Coordination of free travel in the EU, really?

Coordination of free travel in the EU, really?
Credit: EU

The European Commission announced on Tuesday that EU ministers had agreed on coordinating travel rules but in practice there are still different restrictions in place in member states.

As previously reported, the ministers agreed on updating the travel rules to facilitate safe and free movement in the EU during the COVID-19 pandemic. This agreement follows the Commission’s proposal of 25 November 2021 and are based on the possession of a valid EU Digital COVID Certificate.

In principle no additional restrictions such a quarantine and testing should be required for holders of the EU Digital COVID Certificate. Furthermore, the validity period for the primary vaccination cycle has been determined to 270 days according to a decision taken by the Commission on 21 December last year in the form of a delegated act.

The main reason for the extension of the validity period to 9 months was to coordinate intra-EU travel while giving the member states enough time to roll-out the booster vaccination

“It is important that Member States follow up on this agreement and implement the rules agreed without delay,” said the Commissioner for Health, Stella Kyriakides, and the Commissioner for Justice, Didier Reynders (25 January). But they added that, “Each member state decides based on the circumstances it is facing.”

Some member states have already decided to limit the validity of the COVID certificate and/or their internal health passes to less than 9 months because of the waning effectiveness of the primary vaccination. Does it imply that the updated travel rules are already outdated?

“The 270 days acceptance period is regulated in a delegated act based on the Certificate regulation,” a Commission spokesperson told The Brussels Times. “This applies as of 1 February and is legally binding for all member states. The recommendation was now also aligned in this respect.”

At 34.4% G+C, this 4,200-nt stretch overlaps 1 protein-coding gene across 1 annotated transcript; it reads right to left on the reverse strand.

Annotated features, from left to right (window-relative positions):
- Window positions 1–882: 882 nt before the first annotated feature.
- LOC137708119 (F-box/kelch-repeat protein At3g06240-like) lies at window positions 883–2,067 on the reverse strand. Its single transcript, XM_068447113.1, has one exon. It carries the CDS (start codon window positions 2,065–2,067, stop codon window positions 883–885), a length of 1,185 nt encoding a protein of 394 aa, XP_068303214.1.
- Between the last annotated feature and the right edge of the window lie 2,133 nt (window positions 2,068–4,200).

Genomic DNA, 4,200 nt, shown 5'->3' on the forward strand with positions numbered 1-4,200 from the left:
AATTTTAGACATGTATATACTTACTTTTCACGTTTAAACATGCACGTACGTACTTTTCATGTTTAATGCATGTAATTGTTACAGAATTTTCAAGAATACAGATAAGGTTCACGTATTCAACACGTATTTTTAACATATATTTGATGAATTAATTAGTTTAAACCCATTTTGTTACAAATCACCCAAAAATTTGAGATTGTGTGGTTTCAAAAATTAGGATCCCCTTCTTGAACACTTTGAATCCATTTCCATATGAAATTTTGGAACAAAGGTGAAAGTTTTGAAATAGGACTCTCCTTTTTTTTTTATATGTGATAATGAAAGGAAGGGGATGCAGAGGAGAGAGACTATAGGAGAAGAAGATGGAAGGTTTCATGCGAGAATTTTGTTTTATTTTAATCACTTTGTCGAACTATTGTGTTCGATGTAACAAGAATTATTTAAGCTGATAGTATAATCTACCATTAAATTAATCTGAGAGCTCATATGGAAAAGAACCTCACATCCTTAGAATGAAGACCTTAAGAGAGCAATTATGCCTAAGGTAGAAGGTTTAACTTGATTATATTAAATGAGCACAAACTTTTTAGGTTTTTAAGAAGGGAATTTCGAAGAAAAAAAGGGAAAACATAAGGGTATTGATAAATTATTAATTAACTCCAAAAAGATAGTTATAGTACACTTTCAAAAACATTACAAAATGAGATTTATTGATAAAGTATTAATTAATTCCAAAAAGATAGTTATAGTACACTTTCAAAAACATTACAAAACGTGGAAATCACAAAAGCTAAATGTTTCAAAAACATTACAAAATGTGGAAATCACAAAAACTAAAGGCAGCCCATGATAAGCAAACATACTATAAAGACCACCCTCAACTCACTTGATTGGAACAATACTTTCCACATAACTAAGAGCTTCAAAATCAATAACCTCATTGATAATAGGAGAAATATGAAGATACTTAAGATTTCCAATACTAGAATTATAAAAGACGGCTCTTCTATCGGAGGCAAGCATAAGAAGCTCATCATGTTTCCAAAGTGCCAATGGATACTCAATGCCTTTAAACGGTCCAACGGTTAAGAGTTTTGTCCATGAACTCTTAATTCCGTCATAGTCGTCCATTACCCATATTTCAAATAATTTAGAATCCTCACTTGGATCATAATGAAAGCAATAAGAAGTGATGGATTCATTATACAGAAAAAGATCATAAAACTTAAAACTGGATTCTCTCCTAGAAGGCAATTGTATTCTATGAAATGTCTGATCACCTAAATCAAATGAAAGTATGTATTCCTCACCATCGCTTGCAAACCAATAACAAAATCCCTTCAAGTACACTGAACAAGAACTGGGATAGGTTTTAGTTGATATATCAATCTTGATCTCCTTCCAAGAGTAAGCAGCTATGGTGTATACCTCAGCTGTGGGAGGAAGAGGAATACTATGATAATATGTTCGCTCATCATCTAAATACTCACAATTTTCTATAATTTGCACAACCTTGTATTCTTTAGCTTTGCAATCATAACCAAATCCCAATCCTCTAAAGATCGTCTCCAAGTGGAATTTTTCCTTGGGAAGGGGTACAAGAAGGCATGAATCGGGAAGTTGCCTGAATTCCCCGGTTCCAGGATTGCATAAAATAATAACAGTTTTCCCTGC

“I’m not aware of member states with a different rule except Malta with whom we are in contact to address this before 1 February,” he added. “As of then, member states cannot deviate from this rule.”

For travellers, this might seem confusing and they had better read the small print in the countries they plan to visit. Greece for example has set the validity to 7 months. Does it mean that people from other member states whose certificates have expired and who have not yet received a booster will not be able to enter the country?

A Greek diplomatic source explained that people who want to travel to Greece with a certificate with shorter validity can do it but when in Greece they may not be able to go to a restaurant or a place where a valid certificate is necessary.

The situation is similar in Belgium where the validity of the domestic health pass has been set to 5 months.

The EU Digital COVID Certificate with a validity of 270 days, and without a booster shot, does only allow people in to travel from one EU country to another one. In practice, it is less coordinated than the Commission intended it to be. Travellers might even not be able to use public transport while in another country.

M. Apelblat
The Brussels Times

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